Learn to Build Sustainable Homes

Learn to Build Sustainable Homes

Learn to Build Sustainable Homes

Building a sustainable home is often a priority to many home builders in the present day. When constructing your home sustainably, you consider the impact on the environment. Consequently, you minimize your footprint and ultimately create a more durable, reliable, and superior quality home for generations to come. 

When embarking on your sustainable home building journey, there are a handful of key factors to consider while pursuing sustainability in your design. Below are a handful of key components consider when designing your sustainable home. 


1. Powering with renewable energy

Powering your home with renewable energy minimizes your ecological footprint while also proving cost-effective. Incorporating renewable energy into your home’s design can power your electricity, water heating, and even cooling systems. FRANK takes tHere are a few concrete ways to harness renewable energy sources in your home:

  • Solar panels can harness the sun’s energy to provide your home’s electricity. Significant advancements have been made in solar energy in recent years, allowing some homeowners to power their homes off the grid completely. Additionally, the average cost of solar panels is nearly half of what is was a decade ago. The investment in solar energy is one that is cost-effective and highly-sustainable

2. Windows for maximum natural light (and heat)

Designing a home with plenty of windows will optimize natural light and reduce the need for electricity. Purposeful orientation and properly placed windows can capture the sun’s energy to heat the home during cold winter days, and keep the sun’s rays out during warmer summer months. Adding a low-emission coating to the windows will also conserve heat in the winter and keep your home cool in the summer. 

Double layer windows or even triple layers windows can significantly reduce energy transfer. The extra panes of glass help your home effectively regulate temperature through the seasons. 

Frank's experts can help your home leverage passive heating and cooling with strategic window placements.


3. Sustainable insulation

Quality insulation is key to building a sustainable home. R-values in insulation refer to resistance to heat passing through a substance. Insulation is caused by capturing air molecules. The more air pockets, even though smaller in size, the better insulator the material becomes. Based on this principle, blown-in cellulose has become even more effective. It was excellent insulation prior, but now technology has taken it further to produce one of the best products on the market today in insulation.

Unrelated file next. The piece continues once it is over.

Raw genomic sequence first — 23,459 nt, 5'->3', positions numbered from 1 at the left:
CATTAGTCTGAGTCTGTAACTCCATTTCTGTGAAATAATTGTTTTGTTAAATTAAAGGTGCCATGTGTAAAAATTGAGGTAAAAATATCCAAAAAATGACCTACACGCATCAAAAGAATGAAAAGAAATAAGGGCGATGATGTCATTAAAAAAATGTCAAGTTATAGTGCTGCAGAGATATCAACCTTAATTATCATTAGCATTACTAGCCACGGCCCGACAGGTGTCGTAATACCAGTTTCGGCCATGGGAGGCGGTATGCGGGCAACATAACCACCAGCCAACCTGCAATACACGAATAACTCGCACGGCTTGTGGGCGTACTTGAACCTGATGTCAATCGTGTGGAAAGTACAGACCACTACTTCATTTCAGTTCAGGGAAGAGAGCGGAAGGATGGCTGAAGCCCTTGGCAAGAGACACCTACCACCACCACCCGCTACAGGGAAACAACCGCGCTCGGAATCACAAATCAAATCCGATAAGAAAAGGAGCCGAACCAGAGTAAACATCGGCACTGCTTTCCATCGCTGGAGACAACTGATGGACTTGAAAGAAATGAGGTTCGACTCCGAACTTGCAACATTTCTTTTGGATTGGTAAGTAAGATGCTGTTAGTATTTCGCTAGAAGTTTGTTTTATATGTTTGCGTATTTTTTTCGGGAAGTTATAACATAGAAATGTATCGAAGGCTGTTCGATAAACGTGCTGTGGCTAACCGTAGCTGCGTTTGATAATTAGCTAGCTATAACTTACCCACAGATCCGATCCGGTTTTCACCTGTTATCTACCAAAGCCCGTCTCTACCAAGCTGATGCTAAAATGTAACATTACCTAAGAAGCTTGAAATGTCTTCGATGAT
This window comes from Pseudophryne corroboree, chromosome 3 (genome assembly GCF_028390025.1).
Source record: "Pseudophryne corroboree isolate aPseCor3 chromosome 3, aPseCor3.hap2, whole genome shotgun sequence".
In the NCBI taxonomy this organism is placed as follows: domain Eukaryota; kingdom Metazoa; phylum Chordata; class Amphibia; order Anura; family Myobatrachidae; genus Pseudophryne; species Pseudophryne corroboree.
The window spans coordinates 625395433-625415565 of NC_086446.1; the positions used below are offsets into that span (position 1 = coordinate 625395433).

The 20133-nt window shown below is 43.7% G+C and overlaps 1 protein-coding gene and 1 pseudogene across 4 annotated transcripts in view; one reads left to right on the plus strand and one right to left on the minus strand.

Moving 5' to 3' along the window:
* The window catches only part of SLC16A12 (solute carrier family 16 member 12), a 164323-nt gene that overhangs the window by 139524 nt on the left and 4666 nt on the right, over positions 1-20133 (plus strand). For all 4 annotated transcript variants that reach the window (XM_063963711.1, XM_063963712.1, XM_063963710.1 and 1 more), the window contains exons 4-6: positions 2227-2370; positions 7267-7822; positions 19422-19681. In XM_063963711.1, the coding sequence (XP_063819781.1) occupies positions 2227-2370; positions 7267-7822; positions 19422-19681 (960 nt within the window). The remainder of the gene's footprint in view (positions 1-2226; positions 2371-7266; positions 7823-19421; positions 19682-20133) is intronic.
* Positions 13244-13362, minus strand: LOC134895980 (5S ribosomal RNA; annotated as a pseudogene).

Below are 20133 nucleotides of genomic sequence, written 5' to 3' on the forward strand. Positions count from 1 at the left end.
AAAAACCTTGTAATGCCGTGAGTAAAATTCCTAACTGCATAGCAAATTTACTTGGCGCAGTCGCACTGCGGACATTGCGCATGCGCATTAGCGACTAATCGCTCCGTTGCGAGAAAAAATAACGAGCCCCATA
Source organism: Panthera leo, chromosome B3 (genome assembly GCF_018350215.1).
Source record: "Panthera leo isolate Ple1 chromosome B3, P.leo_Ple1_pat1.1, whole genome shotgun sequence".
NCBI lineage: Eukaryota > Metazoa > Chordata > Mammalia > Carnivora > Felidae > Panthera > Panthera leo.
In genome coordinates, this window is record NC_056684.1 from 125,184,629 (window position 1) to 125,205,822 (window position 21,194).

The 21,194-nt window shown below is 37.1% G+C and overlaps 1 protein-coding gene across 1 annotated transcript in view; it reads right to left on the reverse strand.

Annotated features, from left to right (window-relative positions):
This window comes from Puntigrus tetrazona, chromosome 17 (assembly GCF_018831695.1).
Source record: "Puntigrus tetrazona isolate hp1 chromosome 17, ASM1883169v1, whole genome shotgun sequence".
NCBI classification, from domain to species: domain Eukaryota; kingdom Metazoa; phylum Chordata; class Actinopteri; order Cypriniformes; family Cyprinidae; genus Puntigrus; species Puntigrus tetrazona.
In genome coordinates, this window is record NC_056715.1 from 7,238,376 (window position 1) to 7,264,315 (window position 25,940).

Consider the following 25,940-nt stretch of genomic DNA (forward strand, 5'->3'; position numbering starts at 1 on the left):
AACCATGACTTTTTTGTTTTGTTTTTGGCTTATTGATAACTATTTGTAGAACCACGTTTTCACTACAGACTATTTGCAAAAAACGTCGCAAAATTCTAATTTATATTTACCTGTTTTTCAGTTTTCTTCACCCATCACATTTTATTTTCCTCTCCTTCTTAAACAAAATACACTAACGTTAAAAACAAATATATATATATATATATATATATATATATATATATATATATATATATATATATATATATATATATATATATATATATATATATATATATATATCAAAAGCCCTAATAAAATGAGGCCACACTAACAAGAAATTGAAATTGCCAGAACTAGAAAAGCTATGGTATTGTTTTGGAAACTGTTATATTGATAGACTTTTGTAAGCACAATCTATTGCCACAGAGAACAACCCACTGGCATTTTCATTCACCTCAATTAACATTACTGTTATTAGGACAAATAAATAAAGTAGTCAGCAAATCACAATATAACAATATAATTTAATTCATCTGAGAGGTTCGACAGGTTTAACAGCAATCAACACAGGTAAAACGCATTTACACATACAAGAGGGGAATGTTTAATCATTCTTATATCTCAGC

Dense pack cellulose insulation makes for green, non-toxic, and sustainable insulation instead of foam or fiberglass. Cellulose insulation is typically made up of recycled materials like paper, cardboard, hemp, wool, or newspaper. Designing a home with cellulose insulation will ensure minimum air infiltration and can protect against fire, mold, and insects. Dense-packed cellulose takes insulation to a newer level and should be considered as part of a sustainable house. It is a great insulator with an excellent Resistance factor to heat or cold passing through.

    4. Eco-friendly heating system

    Novice home builders may be overwhelmed at where to begin when selecting a heating system for their home. It is also common to overestimate the necessary heating unit size for their homes. Choosing a heating unit that is too large can waste valuable heat and energy. However, incorporating the correct size into the plan can help operate your home with maximum energy efficiency, creating long-lasting sustainability. Using a BTU calculator (British Thermal Unit) can help determine the correct appliance size.

    Additionally, state-of-the-art heating systems are a great way to incorporate sustainability into your design further. Radiant floor heat and mini-splits are highly effective, cost-reducing, and eco-friendly solutions.  

    Radiant floor heat is an incredibly comfortable and eco-friendly solution to heat your home. The system essentially circulates warm weather in tubes underneath your floors to heat the room. It is highly controllable but requires a specialized designer to install it. 

    Mini-splits use heat pump technology and possess the dual capability of both heating and air conditioning. Each mini-split has its own zoned areas, which makes it easy to obtain just the precise heating and cooling for each specific area of your home. 


    5. Durable flooring

    Incorporating durable flooring like hardwood or polished concrete into your home is aesthetically pleasing and contributes to minimizing the eco-footprint of the overall design. Concrete flooring is an inexpensive and sustainable flooring solution as it is incredibly durable and never needs replacing. 

    Hardwood flooring such as bamboo or reclaimed wood can also be a durable and green flooring option. Both concrete and hardwoods can also be customized to your home’s decor, integrating style without sacrificing sustainability.

    Partnership in sustainability

    The idea of building a sustainable home goes hand in hand with the designer that you choose to help you with your project. From start to finish, your design and build team should share completely in your vision for a sustainable home. Your best asset to help you determine a course of action is a good designer known for using eco-friendly products and procedures.

    Design with Frank takes the mission of sustainability in homes to heart. By using less energy and natural resources, FRANK can help make your new home and the planet a better place. FRANK home designs are created with ecological sustainability in mind and will be the perfect starting point for your sustainable build project. Contact our team today to create a partnership to pursue sustainability for your new home.